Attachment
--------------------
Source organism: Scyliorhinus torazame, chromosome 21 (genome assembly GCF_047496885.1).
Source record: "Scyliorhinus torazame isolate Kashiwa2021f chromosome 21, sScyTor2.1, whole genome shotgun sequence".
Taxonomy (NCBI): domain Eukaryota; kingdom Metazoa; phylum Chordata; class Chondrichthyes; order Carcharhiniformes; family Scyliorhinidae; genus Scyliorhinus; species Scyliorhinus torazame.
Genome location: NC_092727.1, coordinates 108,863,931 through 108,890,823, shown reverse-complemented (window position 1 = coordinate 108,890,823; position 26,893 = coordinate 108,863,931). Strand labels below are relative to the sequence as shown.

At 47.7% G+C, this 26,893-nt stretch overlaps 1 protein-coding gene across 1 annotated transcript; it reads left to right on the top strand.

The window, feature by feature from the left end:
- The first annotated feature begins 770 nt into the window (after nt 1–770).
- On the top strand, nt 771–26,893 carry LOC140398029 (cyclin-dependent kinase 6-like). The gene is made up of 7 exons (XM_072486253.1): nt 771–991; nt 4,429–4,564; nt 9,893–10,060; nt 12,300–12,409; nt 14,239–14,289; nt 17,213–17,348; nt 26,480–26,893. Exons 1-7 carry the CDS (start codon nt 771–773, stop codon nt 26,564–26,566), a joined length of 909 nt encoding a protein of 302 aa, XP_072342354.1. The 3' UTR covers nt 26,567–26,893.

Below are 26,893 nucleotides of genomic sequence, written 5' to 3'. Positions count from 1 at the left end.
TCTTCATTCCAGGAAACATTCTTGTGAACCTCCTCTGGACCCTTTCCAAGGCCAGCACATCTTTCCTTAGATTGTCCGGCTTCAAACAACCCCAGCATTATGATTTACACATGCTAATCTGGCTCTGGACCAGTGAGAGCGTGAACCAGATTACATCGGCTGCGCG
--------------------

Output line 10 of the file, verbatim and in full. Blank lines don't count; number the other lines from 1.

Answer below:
TCTTCATTCCAGGAAACATTCTTGTGAACCTCCTCTGGACCCTTTCCAAGGCCAGCACATCTTTCCTTAGATTGTCCGGCTTCAAACAACCCCAGCATTATGATTTACACATGCTAATCTGGCTCTGGACCAGTGAGAGCGTGAACCAGATTACATCGGCTGCGCG